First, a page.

I’ve been laid up with back suckage most of the summer, but the few days that I’ve been able to DO things, we’ve done science labs. These labs have been ROCKIN’! I signed up for this deal for a summer science camp from Supercharged Science for an e-class type summer camp. It’s run by me and I’ve probably spent more time getting ready for the classes than the website suggests that I do, but I like to be prepared.

We learned about air pressure. We learned about Bernoulli’s Law. We learned about flight. We did experiments dealing with air pressure using water. We made a Cartesian Diver which demonstrates air pressure. We explored Bernoulli’s Law by playing around with a windbag made from Diaper Genie bags. We built a variety of paper airplanes and birch wood airplanes. Mainly, we had fun while the kids (and the adults, too) learned new things. (I failed to document these experiments photographically)

Using a battery pack, alligator clip wire leads, and LED’s, we learned about the flow of electricity and that diodes are “one way streets” for electricity.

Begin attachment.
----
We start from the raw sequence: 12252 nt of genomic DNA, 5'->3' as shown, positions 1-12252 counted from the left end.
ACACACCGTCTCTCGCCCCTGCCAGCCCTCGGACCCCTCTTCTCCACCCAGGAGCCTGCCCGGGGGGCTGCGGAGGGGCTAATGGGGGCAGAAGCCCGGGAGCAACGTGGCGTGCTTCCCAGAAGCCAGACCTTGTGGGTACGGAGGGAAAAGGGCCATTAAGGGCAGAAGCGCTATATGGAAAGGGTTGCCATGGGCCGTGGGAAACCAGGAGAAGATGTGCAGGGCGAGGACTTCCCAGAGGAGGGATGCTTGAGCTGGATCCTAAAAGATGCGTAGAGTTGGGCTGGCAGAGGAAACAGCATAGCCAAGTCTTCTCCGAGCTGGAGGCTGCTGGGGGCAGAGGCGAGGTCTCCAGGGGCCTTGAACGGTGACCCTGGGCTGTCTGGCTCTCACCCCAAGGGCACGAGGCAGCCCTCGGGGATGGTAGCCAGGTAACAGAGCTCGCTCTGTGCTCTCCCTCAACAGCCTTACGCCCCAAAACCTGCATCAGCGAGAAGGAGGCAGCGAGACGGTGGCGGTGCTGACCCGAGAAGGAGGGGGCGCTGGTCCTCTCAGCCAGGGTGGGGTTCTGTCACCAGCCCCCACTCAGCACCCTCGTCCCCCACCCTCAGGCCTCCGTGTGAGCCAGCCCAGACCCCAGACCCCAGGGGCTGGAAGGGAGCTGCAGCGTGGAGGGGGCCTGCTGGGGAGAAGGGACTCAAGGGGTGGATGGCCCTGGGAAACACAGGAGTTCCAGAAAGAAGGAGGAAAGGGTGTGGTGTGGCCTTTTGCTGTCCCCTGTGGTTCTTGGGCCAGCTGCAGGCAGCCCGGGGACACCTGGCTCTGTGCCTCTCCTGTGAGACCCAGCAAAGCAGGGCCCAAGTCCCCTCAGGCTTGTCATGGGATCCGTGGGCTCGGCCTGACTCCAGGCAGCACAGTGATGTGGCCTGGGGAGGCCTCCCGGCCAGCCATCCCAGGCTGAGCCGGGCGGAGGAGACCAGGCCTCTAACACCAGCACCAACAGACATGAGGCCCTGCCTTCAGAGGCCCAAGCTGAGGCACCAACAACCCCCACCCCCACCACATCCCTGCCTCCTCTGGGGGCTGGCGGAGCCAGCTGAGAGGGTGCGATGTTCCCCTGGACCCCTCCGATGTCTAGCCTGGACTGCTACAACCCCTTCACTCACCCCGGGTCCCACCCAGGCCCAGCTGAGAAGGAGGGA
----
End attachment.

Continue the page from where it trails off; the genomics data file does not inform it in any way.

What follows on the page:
We did get to go to my parents’ house toward the end of summer to see DJ and Mae and their dad. Abshie and Timmus came with us. I brought along the necessary lab supplies.

The first thing we did was learn about molecules and their parts. We learned about electrons and ions and electricity. We learned some basics through some static electricity experiments, during which we made our hair stand on end with a balloon, picked up styrofoam peanuts and bits of confetti, spun a meter stick around as it balanced on a spoon, and bent a stream of water. All with a balloon!